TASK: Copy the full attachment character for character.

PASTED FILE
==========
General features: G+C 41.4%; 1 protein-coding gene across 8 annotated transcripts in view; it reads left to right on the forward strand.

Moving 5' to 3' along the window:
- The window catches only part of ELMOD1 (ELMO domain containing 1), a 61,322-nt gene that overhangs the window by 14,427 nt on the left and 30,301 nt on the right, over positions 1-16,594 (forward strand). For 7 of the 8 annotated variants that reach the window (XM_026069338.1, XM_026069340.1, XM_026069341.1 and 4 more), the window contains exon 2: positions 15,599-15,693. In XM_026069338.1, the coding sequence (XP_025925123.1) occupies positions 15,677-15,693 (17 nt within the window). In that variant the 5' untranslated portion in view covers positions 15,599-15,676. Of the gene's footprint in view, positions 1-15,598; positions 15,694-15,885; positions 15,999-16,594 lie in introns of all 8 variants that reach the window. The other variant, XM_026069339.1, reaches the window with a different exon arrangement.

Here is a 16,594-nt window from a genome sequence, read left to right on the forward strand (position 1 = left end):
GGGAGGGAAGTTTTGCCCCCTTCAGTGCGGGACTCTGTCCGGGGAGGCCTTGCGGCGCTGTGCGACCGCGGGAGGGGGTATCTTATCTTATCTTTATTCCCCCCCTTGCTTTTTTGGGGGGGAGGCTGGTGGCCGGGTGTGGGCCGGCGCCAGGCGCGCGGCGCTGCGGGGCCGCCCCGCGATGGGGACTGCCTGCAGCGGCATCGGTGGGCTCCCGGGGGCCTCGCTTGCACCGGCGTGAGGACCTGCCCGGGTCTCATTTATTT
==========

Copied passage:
General features: G+C 41.4%; 1 protein-coding gene across 8 annotated transcripts in view; it reads left to right on the forward strand.

Moving 5' to 3' along the window:
- The window catches only part of ELMOD1 (ELMO domain containing 1), a 61,322-nt gene that overhangs the window by 14,427 nt on the left and 30,301 nt on the right, over positions 1-16,594 (forward strand). For 7 of the 8 annotated variants that reach the window (XM_026069338.1, XM_026069340.1, XM_026069341.1 and 4 more), the window contains exon 2: positions 15,599-15,693. In XM_026069338.1, the coding sequence (XP_025925123.1) occupies positions 15,677-15,693 (17 nt within the window). In that variant the 5' untranslated portion in view covers positions 15,599-15,676. Of the gene's footprint in view, positions 1-15,598; positions 15,694-15,885; positions 15,999-16,594 lie in introns of all 8 variants that reach the window. The other variant, XM_026069339.1, reaches the window with a different exon arrangement.

Here is a 16,594-nt window from a genome sequence, read left to right on the forward strand (position 1 = left end):
GGGAGGGAAGTTTTGCCCCCTTCAGTGCGGGACTCTGTCCGGGGAGGCCTTGCGGCGCTGTGCGACCGCGGGAGGGGGTATCTTATCTTATCTTTATTCCCCCCCTTGCTTTTTTGGGGGGGAGGCTGGTGGCCGGGTGTGGGCCGGCGCCAGGCGCGCGGCGCTGCGGGGCCGCCCCGCGATGGGGACTGCCTGCAGCGGCATCGGTGGGCTCCCGGGGGCCTCGCTTGCACCGGCGTGAGGACCTGCCCGGGTCTCATTTATTT